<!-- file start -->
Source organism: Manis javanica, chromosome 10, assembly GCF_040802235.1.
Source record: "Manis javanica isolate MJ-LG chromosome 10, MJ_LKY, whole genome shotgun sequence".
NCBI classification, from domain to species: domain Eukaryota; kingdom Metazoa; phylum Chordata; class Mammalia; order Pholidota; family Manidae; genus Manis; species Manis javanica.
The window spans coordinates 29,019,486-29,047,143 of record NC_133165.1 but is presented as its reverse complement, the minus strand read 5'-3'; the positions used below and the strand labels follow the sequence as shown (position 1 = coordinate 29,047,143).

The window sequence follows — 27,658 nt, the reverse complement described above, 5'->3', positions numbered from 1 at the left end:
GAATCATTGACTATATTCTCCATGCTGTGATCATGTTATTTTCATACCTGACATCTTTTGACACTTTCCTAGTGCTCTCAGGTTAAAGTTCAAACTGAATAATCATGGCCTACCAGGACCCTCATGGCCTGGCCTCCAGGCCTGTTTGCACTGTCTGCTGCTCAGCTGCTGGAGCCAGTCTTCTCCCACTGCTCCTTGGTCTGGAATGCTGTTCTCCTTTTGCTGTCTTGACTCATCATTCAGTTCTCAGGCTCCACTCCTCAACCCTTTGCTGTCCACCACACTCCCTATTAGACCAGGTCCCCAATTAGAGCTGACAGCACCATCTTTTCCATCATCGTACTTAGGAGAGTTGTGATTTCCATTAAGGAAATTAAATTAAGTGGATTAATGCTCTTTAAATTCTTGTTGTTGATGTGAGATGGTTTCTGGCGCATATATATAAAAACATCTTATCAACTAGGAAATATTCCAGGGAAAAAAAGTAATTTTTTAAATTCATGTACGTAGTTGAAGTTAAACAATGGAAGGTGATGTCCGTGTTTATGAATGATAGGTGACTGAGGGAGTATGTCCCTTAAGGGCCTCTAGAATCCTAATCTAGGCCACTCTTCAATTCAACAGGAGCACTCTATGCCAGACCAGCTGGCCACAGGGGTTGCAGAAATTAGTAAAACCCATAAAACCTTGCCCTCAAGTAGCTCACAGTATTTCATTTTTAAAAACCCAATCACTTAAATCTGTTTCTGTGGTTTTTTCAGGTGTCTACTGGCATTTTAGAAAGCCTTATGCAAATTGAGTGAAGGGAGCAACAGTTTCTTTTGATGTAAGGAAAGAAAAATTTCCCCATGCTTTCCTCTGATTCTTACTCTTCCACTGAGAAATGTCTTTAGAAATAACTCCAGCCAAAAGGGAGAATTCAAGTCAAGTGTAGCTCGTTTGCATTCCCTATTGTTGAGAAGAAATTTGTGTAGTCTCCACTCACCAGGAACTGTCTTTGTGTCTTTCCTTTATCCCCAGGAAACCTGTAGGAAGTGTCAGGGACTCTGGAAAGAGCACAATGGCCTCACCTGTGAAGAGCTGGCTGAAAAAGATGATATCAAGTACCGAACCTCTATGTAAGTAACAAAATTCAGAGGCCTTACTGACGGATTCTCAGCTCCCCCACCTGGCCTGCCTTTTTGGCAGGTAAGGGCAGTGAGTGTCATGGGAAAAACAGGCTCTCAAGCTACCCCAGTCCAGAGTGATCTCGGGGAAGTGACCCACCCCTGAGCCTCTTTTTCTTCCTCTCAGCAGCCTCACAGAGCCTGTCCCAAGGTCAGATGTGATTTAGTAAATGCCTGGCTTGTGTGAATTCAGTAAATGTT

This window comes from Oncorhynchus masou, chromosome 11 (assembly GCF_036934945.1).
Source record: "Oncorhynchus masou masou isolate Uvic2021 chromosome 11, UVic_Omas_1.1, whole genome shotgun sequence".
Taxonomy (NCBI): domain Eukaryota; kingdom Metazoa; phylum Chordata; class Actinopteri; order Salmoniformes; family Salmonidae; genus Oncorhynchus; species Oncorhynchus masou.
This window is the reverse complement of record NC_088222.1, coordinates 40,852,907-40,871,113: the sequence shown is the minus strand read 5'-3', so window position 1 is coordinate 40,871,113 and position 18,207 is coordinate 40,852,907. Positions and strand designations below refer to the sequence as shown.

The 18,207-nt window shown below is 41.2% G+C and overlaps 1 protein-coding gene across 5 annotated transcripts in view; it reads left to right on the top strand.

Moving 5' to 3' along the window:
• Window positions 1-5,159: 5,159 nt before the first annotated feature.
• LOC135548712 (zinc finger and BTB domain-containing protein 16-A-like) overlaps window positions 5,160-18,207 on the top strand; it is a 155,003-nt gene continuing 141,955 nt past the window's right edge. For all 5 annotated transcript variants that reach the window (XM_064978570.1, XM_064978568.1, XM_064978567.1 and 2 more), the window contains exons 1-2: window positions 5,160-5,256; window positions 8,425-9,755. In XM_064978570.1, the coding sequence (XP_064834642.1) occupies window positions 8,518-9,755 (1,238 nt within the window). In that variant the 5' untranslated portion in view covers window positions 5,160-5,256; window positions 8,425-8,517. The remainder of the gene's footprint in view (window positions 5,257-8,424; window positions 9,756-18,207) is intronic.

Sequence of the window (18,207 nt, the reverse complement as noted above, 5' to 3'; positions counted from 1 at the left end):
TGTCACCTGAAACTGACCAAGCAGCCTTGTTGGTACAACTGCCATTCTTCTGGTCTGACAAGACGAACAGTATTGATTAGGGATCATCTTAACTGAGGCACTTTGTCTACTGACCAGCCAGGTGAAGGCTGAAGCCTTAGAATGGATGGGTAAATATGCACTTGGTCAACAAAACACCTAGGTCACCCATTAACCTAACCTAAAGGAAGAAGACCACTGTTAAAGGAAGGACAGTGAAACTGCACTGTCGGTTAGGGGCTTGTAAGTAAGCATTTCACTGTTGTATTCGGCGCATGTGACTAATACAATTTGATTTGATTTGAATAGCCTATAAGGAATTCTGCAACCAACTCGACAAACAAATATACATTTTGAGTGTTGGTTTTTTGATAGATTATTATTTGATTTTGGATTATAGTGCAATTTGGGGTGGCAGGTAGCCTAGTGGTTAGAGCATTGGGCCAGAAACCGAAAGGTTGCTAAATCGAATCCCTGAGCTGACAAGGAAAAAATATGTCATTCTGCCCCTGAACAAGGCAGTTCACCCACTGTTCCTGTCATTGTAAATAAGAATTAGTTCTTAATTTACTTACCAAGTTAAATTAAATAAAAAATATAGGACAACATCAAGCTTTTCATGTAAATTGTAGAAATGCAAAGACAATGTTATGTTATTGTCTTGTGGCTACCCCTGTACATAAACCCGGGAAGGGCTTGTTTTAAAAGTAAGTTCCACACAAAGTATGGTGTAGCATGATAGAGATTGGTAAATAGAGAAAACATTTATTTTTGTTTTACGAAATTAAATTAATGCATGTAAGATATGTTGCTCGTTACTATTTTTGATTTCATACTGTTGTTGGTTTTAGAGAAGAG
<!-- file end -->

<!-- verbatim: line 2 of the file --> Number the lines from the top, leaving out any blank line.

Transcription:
Source record: "Manis javanica isolate MJ-LG chromosome 10, MJ_LKY, whole genome shotgun sequence".